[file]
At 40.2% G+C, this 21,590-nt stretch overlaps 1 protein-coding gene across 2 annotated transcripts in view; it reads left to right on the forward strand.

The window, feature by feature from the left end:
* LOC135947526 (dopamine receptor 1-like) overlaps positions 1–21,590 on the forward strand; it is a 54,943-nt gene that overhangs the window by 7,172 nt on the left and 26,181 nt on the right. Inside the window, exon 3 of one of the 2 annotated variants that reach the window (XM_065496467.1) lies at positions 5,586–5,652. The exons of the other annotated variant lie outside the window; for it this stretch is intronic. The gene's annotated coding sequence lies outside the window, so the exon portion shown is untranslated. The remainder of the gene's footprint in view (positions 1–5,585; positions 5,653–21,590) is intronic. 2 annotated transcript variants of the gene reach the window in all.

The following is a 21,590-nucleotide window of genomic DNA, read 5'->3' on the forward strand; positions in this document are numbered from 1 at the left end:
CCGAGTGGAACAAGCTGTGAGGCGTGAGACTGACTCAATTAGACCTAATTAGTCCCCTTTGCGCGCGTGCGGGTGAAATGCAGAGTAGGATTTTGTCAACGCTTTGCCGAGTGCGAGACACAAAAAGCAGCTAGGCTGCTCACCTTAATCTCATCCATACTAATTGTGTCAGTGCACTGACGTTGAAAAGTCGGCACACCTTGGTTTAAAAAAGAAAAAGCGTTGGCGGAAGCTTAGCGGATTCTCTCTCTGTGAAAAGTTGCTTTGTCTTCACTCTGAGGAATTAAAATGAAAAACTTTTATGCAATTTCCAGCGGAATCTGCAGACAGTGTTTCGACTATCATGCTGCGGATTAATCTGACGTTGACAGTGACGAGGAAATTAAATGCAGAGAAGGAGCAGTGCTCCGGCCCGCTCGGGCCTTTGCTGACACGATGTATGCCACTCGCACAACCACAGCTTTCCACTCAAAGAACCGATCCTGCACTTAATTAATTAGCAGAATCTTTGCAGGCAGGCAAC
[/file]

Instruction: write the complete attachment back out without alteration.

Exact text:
At 40.2% G+C, this 21,590-nt stretch overlaps 1 protein-coding gene across 2 annotated transcripts in view; it reads left to right on the forward strand.

The window, feature by feature from the left end:
* LOC135947526 (dopamine receptor 1-like) overlaps positions 1–21,590 on the forward strand; it is a 54,943-nt gene that overhangs the window by 7,172 nt on the left and 26,181 nt on the right. Inside the window, exon 3 of one of the 2 annotated variants that reach the window (XM_065496467.1) lies at positions 5,586–5,652. The exons of the other annotated variant lie outside the window; for it this stretch is intronic. The gene's annotated coding sequence lies outside the window, so the exon portion shown is untranslated. The remainder of the gene's footprint in view (positions 1–5,585; positions 5,653–21,590) is intronic. 2 annotated transcript variants of the gene reach the window in all.

The following is a 21,590-nucleotide window of genomic DNA, read 5'->3' on the forward strand; positions in this document are numbered from 1 at the left end:
CCGAGTGGAACAAGCTGTGAGGCGTGAGACTGACTCAATTAGACCTAATTAGTCCCCTTTGCGCGCGTGCGGGTGAAATGCAGAGTAGGATTTTGTCAACGCTTTGCCGAGTGCGAGACACAAAAAGCAGCTAGGCTGCTCACCTTAATCTCATCCATACTAATTGTGTCAGTGCACTGACGTTGAAAAGTCGGCACACCTTGGTTTAAAAAAGAAAAAGCGTTGGCGGAAGCTTAGCGGATTCTCTCTCTGTGAAAAGTTGCTTTGTCTTCACTCTGAGGAATTAAAATGAAAAACTTTTATGCAATTTCCAGCGGAATCTGCAGACAGTGTTTCGACTATCATGCTGCGGATTAATCTGACGTTGACAGTGACGAGGAAATTAAATGCAGAGAAGGAGCAGTGCTCCGGCCCGCTCGGGCCTTTGCTGACACGATGTATGCCACTCGCACAACCACAGCTTTCCACTCAAAGAACCGATCCTGCACTTAATTAATTAGCAGAATCTTTGCAGGCAGGCAAC